Standards set the scene for securing data

Standards Australia

By Daniel Chidgey*
Wednesday, 10 June, 2020



Standards set the scene for securing data

Standards Australia is working with experts to discuss the adoption of an international privacy standard for information and data management.

Our daily lives can be accounted for in infinite patterns of 0s and 1s. These represent the data collected from the actions we take, from buying a stick of gum with a credit card to uploading our passport to confirm our identity. All this data is fragile and important. This is no more apparent than with the current conversation surrounding the federal government’s COVIDSafe app. When announced, Australians were quickly assured this vital tool would keep data safe and secure. So it’s no surprise data and cybersecurity are on everyone’s mind.

From smart cities to international cybersecurity, Standards Australia works across numerous sectors in an attempt to support and protect essential data. Whether it’s privacy, storage or ethical considerations, Standards Australia continues to assist consumers, governments and industry in order to support consistency, security and safety for all Australians.

Managing private information

Whatever business you’re in, data privacy is an increasing priority. Anyone who comes into contact with personal data and information must take care in handling it. It is important organisations are supported in managing people’s private information, specifically in relation to privacy concerns and stricter requirements.

Standards Australia is working closely with international experts to discuss the adoption of the international standard ISO/IEC 27701, Privacy standard information and data management. The committee involved intends to modify the standard for Australian use while aligning our privacy requirements with international functions.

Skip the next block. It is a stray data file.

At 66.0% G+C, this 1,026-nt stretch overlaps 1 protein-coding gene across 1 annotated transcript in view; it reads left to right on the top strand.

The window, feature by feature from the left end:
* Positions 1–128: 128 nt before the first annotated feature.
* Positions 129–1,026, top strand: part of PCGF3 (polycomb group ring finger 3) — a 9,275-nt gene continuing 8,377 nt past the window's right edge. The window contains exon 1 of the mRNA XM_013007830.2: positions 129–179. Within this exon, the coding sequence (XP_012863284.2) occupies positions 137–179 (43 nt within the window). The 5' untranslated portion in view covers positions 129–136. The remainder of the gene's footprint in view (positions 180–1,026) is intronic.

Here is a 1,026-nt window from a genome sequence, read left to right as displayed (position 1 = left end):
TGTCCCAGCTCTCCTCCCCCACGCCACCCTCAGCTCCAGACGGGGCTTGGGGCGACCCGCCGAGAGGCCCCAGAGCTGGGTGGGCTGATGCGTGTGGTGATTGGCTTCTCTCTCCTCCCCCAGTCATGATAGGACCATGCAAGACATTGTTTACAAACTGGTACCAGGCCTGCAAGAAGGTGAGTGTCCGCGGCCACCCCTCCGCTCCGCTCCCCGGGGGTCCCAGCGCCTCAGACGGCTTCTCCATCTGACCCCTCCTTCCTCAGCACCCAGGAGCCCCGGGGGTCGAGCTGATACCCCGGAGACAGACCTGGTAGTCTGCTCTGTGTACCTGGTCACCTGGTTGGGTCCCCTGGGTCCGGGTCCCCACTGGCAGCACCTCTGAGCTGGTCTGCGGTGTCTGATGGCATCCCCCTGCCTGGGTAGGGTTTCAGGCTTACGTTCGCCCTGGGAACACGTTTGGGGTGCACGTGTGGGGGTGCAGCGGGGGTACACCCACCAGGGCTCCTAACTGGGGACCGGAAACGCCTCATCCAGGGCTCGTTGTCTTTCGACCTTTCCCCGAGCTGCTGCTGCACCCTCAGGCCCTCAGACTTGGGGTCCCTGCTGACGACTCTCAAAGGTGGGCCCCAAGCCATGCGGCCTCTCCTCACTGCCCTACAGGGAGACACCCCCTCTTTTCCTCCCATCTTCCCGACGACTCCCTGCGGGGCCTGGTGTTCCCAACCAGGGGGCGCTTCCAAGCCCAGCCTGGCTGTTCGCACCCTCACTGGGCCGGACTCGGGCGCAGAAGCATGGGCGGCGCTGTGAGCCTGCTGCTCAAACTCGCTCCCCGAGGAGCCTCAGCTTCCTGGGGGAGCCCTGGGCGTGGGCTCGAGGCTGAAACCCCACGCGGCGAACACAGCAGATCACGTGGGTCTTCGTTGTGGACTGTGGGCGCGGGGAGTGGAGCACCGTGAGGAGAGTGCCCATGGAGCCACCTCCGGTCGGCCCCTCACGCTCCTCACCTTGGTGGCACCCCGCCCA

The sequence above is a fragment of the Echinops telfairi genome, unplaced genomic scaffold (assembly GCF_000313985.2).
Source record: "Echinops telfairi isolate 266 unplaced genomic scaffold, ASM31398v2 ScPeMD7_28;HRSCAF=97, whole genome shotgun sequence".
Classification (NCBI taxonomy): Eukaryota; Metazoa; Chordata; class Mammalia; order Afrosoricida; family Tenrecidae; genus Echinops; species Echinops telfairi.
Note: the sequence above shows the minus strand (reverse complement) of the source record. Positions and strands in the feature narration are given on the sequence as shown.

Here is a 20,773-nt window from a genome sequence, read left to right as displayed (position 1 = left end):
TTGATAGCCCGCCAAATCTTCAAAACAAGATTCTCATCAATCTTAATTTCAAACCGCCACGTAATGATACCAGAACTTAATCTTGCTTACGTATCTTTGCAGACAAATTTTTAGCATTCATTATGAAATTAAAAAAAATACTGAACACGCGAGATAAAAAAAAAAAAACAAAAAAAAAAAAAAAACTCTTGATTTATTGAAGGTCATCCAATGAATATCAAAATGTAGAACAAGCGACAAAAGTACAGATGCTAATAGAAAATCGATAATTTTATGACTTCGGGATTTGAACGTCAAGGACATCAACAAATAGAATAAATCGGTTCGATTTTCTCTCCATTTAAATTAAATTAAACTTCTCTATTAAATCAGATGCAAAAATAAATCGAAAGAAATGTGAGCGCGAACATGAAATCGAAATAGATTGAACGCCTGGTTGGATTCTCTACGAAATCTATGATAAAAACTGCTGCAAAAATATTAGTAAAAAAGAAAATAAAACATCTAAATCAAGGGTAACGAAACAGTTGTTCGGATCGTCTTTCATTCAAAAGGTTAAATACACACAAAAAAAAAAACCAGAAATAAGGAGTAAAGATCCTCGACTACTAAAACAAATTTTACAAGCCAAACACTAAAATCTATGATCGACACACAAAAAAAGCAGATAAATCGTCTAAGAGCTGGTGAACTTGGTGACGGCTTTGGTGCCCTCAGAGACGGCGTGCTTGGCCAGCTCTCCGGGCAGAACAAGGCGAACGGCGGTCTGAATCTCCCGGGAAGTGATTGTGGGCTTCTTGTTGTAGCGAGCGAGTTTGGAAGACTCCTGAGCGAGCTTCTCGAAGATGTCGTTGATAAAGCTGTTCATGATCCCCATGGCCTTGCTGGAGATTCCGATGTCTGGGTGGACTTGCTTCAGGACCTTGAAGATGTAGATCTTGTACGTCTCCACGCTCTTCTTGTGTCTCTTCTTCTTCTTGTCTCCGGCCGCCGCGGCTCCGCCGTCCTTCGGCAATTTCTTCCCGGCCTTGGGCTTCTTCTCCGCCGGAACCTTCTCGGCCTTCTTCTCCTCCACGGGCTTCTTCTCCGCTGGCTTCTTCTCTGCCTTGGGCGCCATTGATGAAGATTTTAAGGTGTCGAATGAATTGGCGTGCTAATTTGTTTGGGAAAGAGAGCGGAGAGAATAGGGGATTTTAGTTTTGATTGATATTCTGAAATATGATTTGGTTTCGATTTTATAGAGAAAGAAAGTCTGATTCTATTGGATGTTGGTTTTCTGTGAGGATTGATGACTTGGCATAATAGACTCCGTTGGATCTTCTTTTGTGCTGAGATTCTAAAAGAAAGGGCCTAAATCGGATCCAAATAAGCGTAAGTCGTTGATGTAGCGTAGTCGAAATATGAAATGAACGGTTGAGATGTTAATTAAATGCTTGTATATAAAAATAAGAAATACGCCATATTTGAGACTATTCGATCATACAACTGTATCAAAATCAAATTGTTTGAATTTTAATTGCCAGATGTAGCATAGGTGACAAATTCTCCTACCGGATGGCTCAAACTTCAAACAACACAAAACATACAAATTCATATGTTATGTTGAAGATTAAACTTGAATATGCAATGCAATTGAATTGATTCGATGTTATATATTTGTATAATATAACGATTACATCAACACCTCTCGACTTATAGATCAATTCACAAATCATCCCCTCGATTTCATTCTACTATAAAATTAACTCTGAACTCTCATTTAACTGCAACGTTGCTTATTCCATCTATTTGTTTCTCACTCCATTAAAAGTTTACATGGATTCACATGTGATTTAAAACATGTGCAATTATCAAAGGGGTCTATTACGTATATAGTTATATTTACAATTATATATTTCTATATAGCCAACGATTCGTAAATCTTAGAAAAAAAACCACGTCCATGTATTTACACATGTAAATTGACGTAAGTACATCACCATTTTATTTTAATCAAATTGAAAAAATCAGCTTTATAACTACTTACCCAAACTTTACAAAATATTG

The standard provides guidance for establishing, implementing and maintaining a Privacy Information Management System (PIMS) in order to best manage information and data in any capacity and support the privacy of such. The standard is aimed at being applicable for organisations of all types and sizes.

These standards will help professionals and industry manage their data in a way that supports the safety of Australians in their communities and internationally. Standards Australia will continue to work with our international partners to give Australia a voice and stay at the forefront of data management.

Standards shaping smart cities

So far this year, Australia has adopted several international standards to help shape smart city development. Standards Australia has worked with international bodies to modify and adopt standards which will aid the effective development and implementation of technologies essential to functioning and successful smart cities.

The foundation of smart cities is data collection, and the use of this data in order to provide solutions which aid efficiency, sustainability and progression for communities. For example, a smart city can use the information collected by cameras to help reduce traffic congestion and improve flow.

While these improvements and initiatives are designed to produce better living conditions and communities, the entire project is founded on data. The protection and ethical use of this data is essential to the success of smart cities and through working with professionals from across the world and industries, the expertise involved in developing standards provides a unique opportunity for standards to support the correct storage and precautions for data collection and use.

Internationally, there is a range of standards focused on smart cities that have already been developed by the International Organisation for Standardization (ISO) to support future smart city initiatives across the globe.